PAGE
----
Any country that forced its citizens to spend over 40 per cent of their time working for those in power would be roundly condemned as a slave state and the most appalling tyranny. Yet this is the effective reality in Britain.
Just over two fifths – 40.94 per cent – of everything the nation earns is taken and spent by the government. From 1 January until today, the average Brit has been the authorities’ slave. Only today do we at last start working for ourselves.
Until next 1 January, that is.
And when people see what all their forced labour goes on – vanity projects like the pointless HS2, the six-figure salaries of Town Hall bosses, all the dismal pantomimes in parliament – it’s no wonder that they have given a massive two fingers to the main parties.
Some Tory hopefuls get the message. Dominic Raab promises a five per cent cut in income tax, and Jeremy Hunt would slash corporation tax to 12.5 per cent. Boris Johnson, James Cleverly, Esther McVey, Sajid Javid and Steve Baker are tax-cutters at heart – unlike big spenders Rory Stewart and Matt Hancock, who see plenty of ways to expand the state, or managerialist Michael Gove, who would succumb to demands for more government “action”.
Our political economy is a dangerous neighbourhood: you need your wits about you to navigate it.
It is not just declinist, devoid of principle, and battered by the daily demands of every vested interest group, but run by a mafia of professional politicians who control everything right down to what we may eat or drink.
There is no point in hoping that democracy will deliver us from these bullies. People see politicians and officials running things for their own benefit and want a piece for themselves.
And with the Momentum-dominated Labour party telling everyone that all private wealth exists to be shared out, you can see why.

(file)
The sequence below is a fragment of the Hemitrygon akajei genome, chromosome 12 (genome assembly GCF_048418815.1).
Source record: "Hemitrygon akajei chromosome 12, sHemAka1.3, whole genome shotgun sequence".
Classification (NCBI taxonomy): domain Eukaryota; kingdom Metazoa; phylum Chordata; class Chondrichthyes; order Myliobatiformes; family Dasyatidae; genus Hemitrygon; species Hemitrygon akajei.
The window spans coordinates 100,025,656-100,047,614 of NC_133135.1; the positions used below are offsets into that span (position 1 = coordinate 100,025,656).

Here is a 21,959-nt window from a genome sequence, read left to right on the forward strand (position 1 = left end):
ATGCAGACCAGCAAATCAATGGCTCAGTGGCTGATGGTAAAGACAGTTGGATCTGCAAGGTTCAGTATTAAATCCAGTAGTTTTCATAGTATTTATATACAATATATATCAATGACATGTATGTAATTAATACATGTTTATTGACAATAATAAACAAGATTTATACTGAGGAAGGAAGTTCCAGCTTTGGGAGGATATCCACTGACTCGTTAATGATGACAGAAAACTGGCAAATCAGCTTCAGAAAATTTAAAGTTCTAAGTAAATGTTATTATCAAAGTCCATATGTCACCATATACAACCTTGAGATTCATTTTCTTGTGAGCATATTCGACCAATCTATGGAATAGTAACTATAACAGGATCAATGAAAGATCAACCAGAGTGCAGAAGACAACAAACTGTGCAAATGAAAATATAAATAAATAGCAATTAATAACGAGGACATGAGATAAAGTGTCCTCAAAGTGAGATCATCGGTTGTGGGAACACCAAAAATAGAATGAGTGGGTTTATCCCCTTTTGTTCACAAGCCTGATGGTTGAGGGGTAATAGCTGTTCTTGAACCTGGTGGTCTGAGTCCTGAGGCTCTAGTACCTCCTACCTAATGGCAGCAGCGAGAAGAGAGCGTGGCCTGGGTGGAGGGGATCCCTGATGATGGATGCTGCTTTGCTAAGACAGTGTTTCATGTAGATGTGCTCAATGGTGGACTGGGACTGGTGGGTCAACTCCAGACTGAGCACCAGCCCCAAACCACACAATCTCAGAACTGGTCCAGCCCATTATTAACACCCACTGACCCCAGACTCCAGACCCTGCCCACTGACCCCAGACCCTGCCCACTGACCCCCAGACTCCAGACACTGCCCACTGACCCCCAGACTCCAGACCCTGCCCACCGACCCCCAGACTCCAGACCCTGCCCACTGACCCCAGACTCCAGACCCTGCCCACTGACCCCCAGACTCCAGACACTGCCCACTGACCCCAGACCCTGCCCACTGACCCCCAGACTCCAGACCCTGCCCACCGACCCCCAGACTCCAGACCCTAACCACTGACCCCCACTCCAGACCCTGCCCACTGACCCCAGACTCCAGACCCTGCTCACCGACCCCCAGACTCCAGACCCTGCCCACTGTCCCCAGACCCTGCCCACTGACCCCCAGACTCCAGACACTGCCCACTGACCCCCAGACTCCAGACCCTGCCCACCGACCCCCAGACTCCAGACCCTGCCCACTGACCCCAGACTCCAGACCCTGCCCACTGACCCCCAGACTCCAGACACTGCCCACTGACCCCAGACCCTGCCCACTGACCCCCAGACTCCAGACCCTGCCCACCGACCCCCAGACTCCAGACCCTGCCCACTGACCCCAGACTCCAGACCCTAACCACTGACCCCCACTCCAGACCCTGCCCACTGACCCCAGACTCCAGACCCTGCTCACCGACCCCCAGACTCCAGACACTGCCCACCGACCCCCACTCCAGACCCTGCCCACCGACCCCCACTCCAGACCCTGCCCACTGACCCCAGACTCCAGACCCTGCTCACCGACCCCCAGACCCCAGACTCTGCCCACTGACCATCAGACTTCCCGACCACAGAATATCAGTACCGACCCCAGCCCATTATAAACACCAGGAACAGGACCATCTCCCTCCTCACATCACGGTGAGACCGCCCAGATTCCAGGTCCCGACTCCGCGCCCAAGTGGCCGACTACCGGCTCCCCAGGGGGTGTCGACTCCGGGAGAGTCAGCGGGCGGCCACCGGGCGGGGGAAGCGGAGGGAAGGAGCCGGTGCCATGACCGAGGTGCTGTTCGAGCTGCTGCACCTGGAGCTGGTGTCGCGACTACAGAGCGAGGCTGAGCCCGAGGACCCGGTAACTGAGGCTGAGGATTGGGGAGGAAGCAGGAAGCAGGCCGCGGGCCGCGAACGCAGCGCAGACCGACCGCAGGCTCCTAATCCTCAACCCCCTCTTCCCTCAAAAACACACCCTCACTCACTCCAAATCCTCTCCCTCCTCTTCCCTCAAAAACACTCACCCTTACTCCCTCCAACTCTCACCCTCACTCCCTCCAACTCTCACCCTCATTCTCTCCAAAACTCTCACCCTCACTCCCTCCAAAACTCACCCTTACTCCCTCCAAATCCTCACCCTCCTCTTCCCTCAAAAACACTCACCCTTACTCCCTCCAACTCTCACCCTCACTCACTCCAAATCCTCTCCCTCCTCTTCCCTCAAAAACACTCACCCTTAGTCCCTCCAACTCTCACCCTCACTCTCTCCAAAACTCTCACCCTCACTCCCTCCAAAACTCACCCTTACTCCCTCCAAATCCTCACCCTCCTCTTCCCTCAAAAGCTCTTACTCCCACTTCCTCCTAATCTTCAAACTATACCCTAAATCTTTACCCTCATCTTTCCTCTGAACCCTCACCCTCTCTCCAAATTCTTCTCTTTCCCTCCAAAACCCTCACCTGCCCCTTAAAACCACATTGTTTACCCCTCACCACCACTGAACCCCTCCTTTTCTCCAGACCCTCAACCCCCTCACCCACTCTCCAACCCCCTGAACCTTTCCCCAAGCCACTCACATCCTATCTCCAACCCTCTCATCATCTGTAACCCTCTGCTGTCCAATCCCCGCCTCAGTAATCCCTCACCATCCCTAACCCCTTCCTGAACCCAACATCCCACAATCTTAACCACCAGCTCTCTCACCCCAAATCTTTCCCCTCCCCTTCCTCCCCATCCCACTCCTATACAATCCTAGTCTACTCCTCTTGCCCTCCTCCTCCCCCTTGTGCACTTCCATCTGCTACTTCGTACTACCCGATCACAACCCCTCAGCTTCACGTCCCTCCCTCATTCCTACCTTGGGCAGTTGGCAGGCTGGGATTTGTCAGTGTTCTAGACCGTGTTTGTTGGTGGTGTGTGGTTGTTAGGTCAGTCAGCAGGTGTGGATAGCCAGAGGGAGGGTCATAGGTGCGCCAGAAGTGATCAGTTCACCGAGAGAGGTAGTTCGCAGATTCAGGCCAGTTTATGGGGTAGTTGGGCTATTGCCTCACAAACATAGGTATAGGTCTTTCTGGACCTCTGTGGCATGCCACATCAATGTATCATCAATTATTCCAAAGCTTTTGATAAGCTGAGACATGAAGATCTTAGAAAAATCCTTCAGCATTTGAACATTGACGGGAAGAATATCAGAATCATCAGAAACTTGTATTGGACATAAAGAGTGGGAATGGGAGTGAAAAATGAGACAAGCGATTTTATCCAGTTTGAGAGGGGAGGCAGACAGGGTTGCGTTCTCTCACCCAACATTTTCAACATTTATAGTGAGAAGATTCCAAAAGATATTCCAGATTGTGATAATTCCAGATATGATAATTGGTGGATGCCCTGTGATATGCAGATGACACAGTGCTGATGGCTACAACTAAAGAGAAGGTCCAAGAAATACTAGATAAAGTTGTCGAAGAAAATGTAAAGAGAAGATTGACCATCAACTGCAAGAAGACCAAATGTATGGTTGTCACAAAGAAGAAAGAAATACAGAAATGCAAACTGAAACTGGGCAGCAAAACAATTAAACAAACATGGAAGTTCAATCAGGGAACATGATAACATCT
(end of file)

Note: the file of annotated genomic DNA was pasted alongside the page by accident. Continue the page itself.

Inequality, executive pay, the gender pay gap, greedy bankers – all non-issues in reality, but used to justify more regulation, control, and redistribution. Instead of celebrating success, we denigrate and tax it.
You don’t make a country rich by breaking up the delicate, integrated structure of capital and tossing bits of it to politicians.
Conservative members risk being offered a choice of two managerialists by their MP masters. What we need instead is a fresh commitment to principles like smaller government, balanced budgets, the protection of property and rights, and money honestly made.
That commitment must be matched by action to reform our political system.
Term limits to end “job for life” politics and bring politicians back in touch with the people. Halving the number of MPs (currently 650) and more than halving the 800 peers. Ending the subsidies to parties. Appointing ministers differently, so MPs focus on representing us, not on getting jobs. Simplifying taxes and laws. Spending transparency. Sound money. It’s easy to go on.
The government should be our servant, not our bullying master. We shouldn’t all have to be streetwise merely to survive under it.